Politics played major role in attorney firings

Alberto Gonzales (AP)
Alberto Gonzales (AP)

Politics played a major role in the firings of at least half of the U.S. attorneys targeted for removal by the Bush Administration last year.

Despite claims by Attorney General Alberto Gonzales and the White House that the lawyers were removed "for cause," newly-discovered documents show complaints by Republican lawmakers resulted in removal of at least six of the attorneys and possibly more.

As Dan Eggen and Amy Goldstein report in The Washington Post:

Nearly half the U.S. attorneys slated for removal by the administration last year were targets of Republican complaints that they were lax on voter fraud, including efforts by presidential adviser Karl Rove to encourage more prosecutions of election- law violations, according to new documents and interviews.

Of the 12 U.S. attorneys known to have been dismissed or considered for removal last year, five were identified by Rove or other administration officials as working in districts that were trouble spots for voter fraud — Kansas City, Mo.; Milwaukee; New Mexico; Nevada; and Washington state. Four of the five prosecutors in those districts were dismissed.

It has been clear for months that the administration's eagerness to launch voter-fraud prosecutions played a role in some of the firings, but recent testimony, documents and interviews show the issue was more central than previously known. The new details include the names of additional prosecutors who were targeted and other districts that were of concern, as well as previously unknown information about the White House's role.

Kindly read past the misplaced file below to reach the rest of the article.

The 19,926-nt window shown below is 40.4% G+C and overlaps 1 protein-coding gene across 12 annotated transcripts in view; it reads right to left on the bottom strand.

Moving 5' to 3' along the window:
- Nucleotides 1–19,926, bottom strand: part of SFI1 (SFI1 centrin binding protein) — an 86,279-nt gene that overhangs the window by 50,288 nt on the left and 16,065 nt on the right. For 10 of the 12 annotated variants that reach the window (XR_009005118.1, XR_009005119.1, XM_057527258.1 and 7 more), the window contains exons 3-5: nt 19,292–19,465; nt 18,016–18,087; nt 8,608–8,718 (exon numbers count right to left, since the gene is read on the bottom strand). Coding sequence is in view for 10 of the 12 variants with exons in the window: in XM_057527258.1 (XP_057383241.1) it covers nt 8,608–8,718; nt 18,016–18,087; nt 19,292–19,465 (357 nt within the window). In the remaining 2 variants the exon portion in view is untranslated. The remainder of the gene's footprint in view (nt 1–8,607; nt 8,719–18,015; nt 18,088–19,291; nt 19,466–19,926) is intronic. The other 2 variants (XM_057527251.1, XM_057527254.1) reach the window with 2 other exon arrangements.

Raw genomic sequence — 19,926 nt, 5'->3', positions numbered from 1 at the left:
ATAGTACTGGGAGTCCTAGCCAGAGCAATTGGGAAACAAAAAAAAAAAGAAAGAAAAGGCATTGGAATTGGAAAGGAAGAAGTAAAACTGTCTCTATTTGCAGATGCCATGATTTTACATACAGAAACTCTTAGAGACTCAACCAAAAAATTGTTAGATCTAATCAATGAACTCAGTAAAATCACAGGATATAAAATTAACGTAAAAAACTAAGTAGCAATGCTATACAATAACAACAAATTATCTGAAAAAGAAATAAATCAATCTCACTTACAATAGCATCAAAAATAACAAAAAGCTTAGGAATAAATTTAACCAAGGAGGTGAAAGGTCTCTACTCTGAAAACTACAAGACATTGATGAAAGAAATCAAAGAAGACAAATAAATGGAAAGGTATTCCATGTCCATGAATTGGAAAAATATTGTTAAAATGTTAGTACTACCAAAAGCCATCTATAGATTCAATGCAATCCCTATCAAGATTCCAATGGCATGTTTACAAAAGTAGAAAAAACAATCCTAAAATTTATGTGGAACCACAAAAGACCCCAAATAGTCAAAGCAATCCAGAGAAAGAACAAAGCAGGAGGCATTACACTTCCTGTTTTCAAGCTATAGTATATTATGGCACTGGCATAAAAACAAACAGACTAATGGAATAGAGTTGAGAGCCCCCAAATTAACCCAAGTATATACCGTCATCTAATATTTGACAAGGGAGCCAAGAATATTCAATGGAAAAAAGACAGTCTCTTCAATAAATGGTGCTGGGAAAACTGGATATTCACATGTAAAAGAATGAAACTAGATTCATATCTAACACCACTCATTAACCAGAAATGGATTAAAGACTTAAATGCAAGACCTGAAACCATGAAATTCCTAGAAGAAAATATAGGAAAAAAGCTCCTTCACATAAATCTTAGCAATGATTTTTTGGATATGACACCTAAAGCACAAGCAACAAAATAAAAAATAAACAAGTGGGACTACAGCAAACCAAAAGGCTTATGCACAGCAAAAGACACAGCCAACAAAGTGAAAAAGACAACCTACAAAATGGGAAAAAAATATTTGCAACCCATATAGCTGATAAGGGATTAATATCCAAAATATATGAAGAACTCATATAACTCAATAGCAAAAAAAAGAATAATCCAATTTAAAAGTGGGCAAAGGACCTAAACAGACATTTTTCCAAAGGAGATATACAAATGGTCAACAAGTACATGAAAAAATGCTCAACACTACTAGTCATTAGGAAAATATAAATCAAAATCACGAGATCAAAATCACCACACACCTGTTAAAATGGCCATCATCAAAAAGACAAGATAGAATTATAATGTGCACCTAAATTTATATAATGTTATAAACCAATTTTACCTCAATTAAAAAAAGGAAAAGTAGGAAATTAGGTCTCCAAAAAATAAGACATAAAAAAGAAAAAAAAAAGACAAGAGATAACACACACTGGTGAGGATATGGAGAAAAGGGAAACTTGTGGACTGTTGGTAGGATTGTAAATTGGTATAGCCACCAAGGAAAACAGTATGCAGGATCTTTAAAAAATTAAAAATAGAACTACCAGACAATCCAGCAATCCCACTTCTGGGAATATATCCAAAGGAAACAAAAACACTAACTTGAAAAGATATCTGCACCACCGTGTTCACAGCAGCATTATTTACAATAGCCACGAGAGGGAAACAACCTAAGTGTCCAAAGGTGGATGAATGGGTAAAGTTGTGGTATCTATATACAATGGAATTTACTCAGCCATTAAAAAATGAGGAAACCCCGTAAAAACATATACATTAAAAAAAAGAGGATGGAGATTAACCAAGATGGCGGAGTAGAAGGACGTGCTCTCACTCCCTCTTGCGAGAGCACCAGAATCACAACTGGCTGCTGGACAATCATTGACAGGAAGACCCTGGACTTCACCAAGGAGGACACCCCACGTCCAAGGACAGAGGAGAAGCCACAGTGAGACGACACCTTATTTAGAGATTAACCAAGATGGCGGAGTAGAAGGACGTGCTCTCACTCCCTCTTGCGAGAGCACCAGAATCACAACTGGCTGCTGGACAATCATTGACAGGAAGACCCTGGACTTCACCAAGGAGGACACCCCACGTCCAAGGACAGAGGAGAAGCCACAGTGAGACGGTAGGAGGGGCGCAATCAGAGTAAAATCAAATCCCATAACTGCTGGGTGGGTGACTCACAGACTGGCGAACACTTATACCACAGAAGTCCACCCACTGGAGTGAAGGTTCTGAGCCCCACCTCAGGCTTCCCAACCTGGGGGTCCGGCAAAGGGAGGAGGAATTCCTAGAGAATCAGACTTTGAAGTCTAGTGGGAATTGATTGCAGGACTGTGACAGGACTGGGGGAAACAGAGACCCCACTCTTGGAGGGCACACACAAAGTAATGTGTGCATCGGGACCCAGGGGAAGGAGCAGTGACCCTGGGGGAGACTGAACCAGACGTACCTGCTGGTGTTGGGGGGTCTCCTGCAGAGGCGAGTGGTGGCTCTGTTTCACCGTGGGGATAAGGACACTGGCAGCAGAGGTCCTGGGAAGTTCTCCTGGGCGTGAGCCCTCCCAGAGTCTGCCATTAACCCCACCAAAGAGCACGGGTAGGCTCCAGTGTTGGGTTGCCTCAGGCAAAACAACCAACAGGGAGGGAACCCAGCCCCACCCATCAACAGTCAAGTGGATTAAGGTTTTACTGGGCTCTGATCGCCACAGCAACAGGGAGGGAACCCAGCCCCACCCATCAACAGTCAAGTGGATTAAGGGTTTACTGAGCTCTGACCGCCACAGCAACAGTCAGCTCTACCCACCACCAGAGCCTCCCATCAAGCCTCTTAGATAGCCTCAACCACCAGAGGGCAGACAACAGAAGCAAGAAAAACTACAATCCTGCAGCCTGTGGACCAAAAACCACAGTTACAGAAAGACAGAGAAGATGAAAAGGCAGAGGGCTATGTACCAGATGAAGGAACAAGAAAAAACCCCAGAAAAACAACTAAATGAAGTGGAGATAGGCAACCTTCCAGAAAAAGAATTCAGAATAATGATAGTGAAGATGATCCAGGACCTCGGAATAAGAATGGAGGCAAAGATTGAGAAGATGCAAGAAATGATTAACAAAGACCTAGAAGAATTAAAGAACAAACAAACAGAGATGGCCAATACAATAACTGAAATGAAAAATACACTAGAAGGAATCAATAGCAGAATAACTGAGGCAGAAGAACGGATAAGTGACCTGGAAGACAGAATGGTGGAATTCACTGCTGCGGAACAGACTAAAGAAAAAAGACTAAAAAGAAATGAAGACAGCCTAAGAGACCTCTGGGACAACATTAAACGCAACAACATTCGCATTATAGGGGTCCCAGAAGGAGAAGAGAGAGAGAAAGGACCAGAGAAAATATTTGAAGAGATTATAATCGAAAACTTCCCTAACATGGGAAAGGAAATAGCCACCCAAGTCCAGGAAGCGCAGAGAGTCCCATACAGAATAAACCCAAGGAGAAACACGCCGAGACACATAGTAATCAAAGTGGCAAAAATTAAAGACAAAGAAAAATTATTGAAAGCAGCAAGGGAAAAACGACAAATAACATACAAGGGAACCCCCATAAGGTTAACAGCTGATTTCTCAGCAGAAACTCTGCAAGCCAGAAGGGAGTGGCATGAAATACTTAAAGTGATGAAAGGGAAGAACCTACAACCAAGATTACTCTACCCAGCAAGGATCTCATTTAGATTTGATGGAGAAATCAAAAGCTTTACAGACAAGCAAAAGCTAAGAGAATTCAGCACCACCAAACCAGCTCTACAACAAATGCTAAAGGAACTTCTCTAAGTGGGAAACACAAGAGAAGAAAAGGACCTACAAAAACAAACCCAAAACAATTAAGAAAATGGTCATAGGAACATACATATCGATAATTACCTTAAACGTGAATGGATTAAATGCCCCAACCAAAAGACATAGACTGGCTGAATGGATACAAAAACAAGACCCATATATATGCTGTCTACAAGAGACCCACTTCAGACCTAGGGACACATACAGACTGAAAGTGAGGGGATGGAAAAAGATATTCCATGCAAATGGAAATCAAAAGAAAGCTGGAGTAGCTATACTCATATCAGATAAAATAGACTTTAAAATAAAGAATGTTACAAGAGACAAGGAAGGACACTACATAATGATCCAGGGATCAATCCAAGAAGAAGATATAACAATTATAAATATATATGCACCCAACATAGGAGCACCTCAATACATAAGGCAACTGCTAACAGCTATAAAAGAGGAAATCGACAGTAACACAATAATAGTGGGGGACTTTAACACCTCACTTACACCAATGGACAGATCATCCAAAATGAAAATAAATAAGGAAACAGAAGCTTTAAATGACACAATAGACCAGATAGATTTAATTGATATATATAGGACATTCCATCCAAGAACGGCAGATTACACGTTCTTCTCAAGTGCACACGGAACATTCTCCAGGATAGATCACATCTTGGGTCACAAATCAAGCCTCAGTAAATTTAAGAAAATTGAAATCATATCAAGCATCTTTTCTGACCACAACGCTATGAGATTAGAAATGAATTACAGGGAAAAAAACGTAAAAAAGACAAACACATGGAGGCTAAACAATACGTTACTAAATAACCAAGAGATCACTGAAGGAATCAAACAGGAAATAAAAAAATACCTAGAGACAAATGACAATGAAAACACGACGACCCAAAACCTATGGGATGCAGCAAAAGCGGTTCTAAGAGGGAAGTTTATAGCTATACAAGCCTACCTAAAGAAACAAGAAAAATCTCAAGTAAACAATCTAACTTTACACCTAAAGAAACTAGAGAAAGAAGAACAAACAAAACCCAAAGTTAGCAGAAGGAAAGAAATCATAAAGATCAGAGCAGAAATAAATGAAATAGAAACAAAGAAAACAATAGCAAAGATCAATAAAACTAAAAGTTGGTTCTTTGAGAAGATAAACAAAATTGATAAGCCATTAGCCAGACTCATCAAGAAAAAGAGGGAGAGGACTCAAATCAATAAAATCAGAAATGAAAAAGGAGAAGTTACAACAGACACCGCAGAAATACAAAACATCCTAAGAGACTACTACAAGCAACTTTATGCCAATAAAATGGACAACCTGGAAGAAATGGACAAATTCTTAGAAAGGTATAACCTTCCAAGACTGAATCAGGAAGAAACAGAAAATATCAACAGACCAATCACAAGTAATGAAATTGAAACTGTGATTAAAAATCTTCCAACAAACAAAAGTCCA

The Justice Department demanded that one U.S. attorney, Todd P. Graves of Kansas City, resign in January 2006, several months after he refused to sign off on a Justice lawsuit involving the state's voter rolls, Graves said last week. U.S. Attorney Steven M. Biskupic of Milwaukee also was targeted last fall after complaints from Rove that he was not doing enough about voter fraud. But he was spared because Justice officials feared that removing him might cause political problems on Capitol Hill, according to interviews of Justice aides conducted by congressional staff members.

"There is reason for worry and suspicion at this point as to whether voting fraud played an inappropriate role in personnel decisions by the department," said Daniel P. Tokaji, an election law specialist at Ohio State University's Moritz College of Law.

The behind-the-scenes maneuvering to replace U.S. attorneys viewed as weak on voter fraud, from state Republican parties to the White House, is one element of a nationwide partisan brawl over voting rights in recent years. Ever since the contested 2000 presidential election, which ended in a Florida recount and intervention by the U.S. Supreme Court, both political parties have attempted to use election law to tip close contests to their advantage.

Through legislation and litigation, Republicans have pressed for voter-identification requirements and other rules to clamp down on what they assert is widespread fraud by ineligible voters. Starting early in the Bush administration, the Justice Department has emphasized increasing prosecutions of fraudulent voting.

Democrats counter that such fraud is rare and that GOP efforts are designed to suppress legitimate votes by minorities, the elderly and recent immigrants, who are likely to support Democratic candidates. A draft report last year by the Election Assistance Commission, a bipartisan government panel that conducts election research, said that "there is widespread but not unanimous agreement that there is little polling place fraud."